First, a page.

Like the majority of his constituents in Franklin and Medway, state Representative Jeffrey Roy is a frequent traveler on Interstate 495, the heavily traveled highway that bisects his district.
But it wasn’t until two years ago, when Roy and another lawmaker met with Franklin resident Alan Earls, that he came to appreciate a stretch of woods and waterways between Exit 17 in Franklin and Exit 18 in Bellingham that spans both towns and a section of Medway.
“I never knew some of the richness of the land, the history, how the trolleys traveled between Franklin and Bellingham 100 years ago,” said Roy, a Democrat who has lived in Franklin for 31 years.
A year after their tour, Earls launched the Charles River Meadowlands Initiative, a grass-roots group formed to draw attention to the tracts of land — more than 400 acres in Franklin, about 350 acres in Bellingham, and another 50 in Medway — that are protected by the Army Corps of Engineers and open to the public.
The group wants to raise awareness, encourage conservation and public access, and eventually create a network of trails. So far, it has brought together lawmakers, planners, abutters, and others to begin the process. Its next step is an Earth Day celebration that will include trail walks and paddling, and after that more outreach to local officials and community groups.
“I think having a unified vision across the towns could help set the tone for what kind of access is eventually developed, so that the natural features are protected but public access is enhanced,” Earls said.
When Earls, an independent writer, moved to Franklin in the early 1990s, the town was just the kind of place he was looking for to raise a family. But he worried that the rapid pace of development could erode the town’s rural character — and opportunities for outdoor recreation.
Farms and woods were rapidly disappearing, and even the entry points onto the federally protected flood plain seemed to be in jeopardy.
The hundreds of acres of federally protected land on either side of the highway, known as the Charles River Natural Valley Storage Area, safeguarded the area from flooding and could not be tampered with. But without oversight, developers could build homes and commercial buildings that would make it impossible for outdoor enthusiasts to enter the woods or put their canoes and kayaks into the waterways.
So in September of 2015, while the Town of Franklin was considering selling a parcel on Pond Street, Earls invited Roy, a Democrat, and state Representative Kevin Kuros, a Republican from Bellingham, to join him on a field trip to view the parcel and two others in Franklin with access to the meadowlands — one on Oak Street Extension, the other on Pine Street.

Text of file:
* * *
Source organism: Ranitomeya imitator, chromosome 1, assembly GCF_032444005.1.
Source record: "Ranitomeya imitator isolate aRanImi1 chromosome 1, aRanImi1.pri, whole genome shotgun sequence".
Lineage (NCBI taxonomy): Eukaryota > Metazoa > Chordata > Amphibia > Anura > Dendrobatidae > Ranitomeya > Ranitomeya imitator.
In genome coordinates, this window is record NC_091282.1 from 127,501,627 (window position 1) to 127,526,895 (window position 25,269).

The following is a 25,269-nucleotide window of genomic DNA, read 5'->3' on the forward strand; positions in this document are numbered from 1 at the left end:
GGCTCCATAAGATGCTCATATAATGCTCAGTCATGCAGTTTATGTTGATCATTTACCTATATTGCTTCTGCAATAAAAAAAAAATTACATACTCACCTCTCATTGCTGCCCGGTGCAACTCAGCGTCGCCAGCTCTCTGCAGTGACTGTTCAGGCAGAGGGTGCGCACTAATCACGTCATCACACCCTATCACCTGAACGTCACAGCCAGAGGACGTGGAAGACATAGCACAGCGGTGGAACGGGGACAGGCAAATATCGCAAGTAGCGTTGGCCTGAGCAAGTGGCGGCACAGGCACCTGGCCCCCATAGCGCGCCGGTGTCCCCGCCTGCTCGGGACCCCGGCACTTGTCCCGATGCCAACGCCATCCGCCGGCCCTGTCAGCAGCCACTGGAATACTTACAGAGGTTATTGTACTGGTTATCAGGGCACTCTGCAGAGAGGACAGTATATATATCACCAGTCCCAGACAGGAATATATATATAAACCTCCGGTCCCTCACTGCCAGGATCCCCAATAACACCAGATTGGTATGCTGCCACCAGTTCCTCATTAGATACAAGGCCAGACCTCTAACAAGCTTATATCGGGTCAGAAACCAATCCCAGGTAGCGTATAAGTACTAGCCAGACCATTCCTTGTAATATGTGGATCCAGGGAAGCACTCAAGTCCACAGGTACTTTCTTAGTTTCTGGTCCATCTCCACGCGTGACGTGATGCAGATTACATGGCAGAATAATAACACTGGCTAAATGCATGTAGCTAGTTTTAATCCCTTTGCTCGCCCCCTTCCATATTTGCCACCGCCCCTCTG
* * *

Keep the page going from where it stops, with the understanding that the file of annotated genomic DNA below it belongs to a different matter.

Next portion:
“There were several hundred acres and few access points. The Town Council was not taking the long view,” said Earls, describing what he saw as the “last chance to pull together to help preserve the town’s dwindling rural character.”
Later, when the town sold the property, conditions of the sale included an easement to the meadowlands, assuring access for outdoors enthusiasts.
On a bitterly cold morning last month, a group of town and state officials, initiative members, and curious residents gathered around Earls at a construction site on Pearl Street in Bellingham.
A hundred years ago, a textile mill overlooking the Charles River hummed on the riverbank and obstructed the view. It was recently demolished at town expense, and local officials are considering the site for veterans or senior housing, and a park.
Earls held up an Army Corps of Engineers map, pointed to the dark green patches that represent protected land, and talked about securing entry points into the woods. Afterward, he invited the group to follow him in their cars to Oak Street extension, where an overgrown path that was once a trolley line leads over roots and through brush to a causeway.
At the water’s edge, the remains of a broken canoe sat beached. Layers of glassy ice obscured what was left of a metal bridge, disassembled and sold for scrap during World War II.
Their last stop was White Avenue, which is also residential and offers another entry point into the meadowlands.
Last year, Roy and Kuros sponsored a bill to support the Charles River Meadowlands Initiative with $25,000, a request that was a casualty of the governor’s budget cuts. But the colleagues say they will try again this year.
“Money into the mix helps it go faster,” Roy said. “But they’re off to a fantastic start, drawing attention to these parcels . . . talking about easements to access.”
Earls, who used to edit a real estate development magazine, said he isn’t trying to reinvent the wheel — or start a revolution. Instead, he’s envisioning “small steps” to accomplish “something very significant.”
Development is necessary. People need places live. Businesses need spaces to make and distribute products. But none of this should turn the great outdoors into an unreachable diorama.
“I’m a happier person when I get outdoors,” said Marjorie Turner Hollman, a writer who has published guidebooks to local hikes and attended the recent field trip. “People need places to live . . . access to beautiful places. . . . We are a voice at the table, for smart development.”
Earls says that by ensuring access to the woods and trails, communities also boost their bottom lines: Open spaces bring visitors who not only hike, boat, bike, and fish, but also shop in local stores and patronize restaurants.
“This land is going to be protected, no matter what,” said Larry Rettman Jr., a member of the Board of Directors of the Metacomet Land Trust, and a regular at meetings of the Charles River Meadowlands Inititiatve. “But they’re bringing this up so people can use it.”